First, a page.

“Since the way we treat our patients in recent years has changed, these medications are no longer beneficial,” he continues. “Beta blockers are still considered the standard of care to give people these medications. We see now these medications are probably not necessary at the starting gate.”

Local physicians note that beta blockers are still used to treat many conditions.

“Beta blockers are widely used today,” Bisognano says. “I use them all the time for people with high blood pressure. People use them for chest pains. They are a widely used medicine for a host of reasons. It’s actually a great class of medications. We probably just don’t have to rush them into patients at the time of a heart attack.”

Not everyone is as comfortable drawing conclusions from the study, though. Tim Malins M.D. was intrigued by the study, but it won’t change how he approaches patient care.

“It’s interesting— the data is a little bit questionable, and I’d be very cautious when reading it,” says Malins, director of the Finger Lakes Branch of Rochester Regional Health’s Sands-Constellation Heart Institute and chief of medicine at Geneva General Hospital. “But it brings up a question: Do we need to study this further?

“I loved the thought of the study, but it wasn’t a randomized, controlled study, so you have to be very cautious when taking studies like this and moving them into practice,” he adds. “The purpose of an observational study is to say, ‘Hey, is there a cause and effect?’ And observational studies often lead to randomized, controlled studies, which are the gold standard. That’s the beauty of observational studies. They bring up questions.”

Scott Feitell D.O., director of heart failure for the Sands-Constellation Heart Institute, describes the study as intriguing, but he isn’t sold on the findings, either.

“Much of the data we have about beta blockers really is old data, but the data at the time was quite robust,” he says. “The improvement in survival was real, with a 20 percent to 25 percent reduction in mortality.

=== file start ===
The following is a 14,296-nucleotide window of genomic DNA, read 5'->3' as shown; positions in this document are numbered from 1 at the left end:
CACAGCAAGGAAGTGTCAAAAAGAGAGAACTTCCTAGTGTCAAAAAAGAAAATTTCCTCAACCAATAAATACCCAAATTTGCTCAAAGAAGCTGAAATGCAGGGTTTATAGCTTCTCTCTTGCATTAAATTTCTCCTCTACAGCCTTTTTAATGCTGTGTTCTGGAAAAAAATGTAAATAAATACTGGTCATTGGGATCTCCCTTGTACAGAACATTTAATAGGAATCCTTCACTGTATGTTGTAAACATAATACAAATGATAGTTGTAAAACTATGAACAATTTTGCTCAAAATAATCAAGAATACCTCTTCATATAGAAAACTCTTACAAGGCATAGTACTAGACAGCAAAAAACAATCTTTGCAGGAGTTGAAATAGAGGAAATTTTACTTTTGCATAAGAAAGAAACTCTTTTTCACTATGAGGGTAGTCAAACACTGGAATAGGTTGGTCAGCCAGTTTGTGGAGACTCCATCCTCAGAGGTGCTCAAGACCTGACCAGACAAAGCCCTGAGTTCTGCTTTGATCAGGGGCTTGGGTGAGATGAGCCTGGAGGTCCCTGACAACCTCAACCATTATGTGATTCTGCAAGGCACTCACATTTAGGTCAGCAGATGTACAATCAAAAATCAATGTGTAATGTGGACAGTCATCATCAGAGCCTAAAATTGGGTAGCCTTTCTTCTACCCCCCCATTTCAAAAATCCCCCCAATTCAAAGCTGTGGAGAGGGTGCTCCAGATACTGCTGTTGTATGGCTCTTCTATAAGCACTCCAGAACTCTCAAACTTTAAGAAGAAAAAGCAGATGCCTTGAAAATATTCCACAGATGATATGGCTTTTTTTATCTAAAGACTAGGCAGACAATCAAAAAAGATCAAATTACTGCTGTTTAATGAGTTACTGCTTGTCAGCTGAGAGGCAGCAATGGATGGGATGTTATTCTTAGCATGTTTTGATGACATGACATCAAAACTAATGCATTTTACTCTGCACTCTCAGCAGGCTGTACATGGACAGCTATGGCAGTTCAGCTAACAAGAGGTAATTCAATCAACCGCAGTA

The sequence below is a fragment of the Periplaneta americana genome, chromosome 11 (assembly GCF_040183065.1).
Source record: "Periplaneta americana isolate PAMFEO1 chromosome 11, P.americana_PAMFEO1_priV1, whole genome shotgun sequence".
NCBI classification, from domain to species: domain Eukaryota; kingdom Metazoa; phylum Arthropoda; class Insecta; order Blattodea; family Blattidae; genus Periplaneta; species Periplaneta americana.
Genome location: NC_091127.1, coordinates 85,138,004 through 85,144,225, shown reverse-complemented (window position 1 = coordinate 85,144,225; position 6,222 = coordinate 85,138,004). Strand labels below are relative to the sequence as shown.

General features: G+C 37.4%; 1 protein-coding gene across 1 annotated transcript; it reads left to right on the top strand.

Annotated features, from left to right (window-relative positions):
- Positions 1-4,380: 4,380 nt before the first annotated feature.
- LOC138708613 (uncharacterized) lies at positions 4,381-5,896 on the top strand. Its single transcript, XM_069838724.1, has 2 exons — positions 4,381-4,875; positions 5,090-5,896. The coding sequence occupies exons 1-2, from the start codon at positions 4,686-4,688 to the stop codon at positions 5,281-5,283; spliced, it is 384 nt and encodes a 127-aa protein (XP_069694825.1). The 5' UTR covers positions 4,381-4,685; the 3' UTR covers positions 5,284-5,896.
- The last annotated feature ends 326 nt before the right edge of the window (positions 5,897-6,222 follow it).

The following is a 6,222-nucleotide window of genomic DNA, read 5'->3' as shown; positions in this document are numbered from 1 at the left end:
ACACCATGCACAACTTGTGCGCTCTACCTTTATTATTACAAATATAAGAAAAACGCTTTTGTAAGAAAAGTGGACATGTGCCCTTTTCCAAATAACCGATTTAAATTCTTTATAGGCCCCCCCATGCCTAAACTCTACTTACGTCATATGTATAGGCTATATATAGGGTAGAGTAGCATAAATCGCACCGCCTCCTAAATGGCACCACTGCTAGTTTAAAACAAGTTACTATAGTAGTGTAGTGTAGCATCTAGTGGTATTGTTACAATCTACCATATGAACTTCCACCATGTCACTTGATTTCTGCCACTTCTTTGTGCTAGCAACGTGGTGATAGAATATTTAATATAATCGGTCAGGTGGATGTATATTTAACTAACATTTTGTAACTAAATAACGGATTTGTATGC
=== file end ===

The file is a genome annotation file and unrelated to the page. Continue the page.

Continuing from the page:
“I don’t know that we can draw a strong conclusion from this study,” Feitell adds. “It’s really important that we don’t extrapolate data from population-based studies. If you’re not going to have a truly randomized, double-blinded, controlled trial, I’m not sure how much we can rely on it. With statistics, you can play a lot of games with numbers. I’m not saying that’s what happened here, but you have to be careful how you interpret those results. From a clinical perspective, it makes us want to know more. This is definitely a thought-provoking study, but it’s not going to change my management style just yet.”

Feitell is calling for a comprehensive randomized, controlled trial to prove whether beta blockers are beneficial to those who have suffered a heart attack, but have not sustained damage to the heart muscle.

“I think there’s going to be a big push to answer this question,” he says. “Based on this one study, I would not stop giving beta blockers to my patients.”

For those who have had a heart attack and suffered heart damage, the use of beta blockers isn’t being challenged.

“What we do know for certain, without question, is that people who have had a heart attack and have reduced pumping action of the heart, there is no question that these people benefit from beta blockers,” Malins says. “They live longer.”

Cardiologists should do what they believe is best for each individual patient, says Malins, a governor for the New York chapter of the American College of Cardiology. The group advises governmental and professional organizations regarding cardiovascular disease.

“If physicians followed every single guideline for every single patient, then computers could do our job,” he says. “These guidelines aren’t the Ten Commandments set in stone. They are constantly changing based on the data.”

Travis Anderson is a Rochester-area freelance writer.

(c) 2017 Rochester Business Journal. To obtain permission to reprint this article, call 585-363-7269 or email [email protected].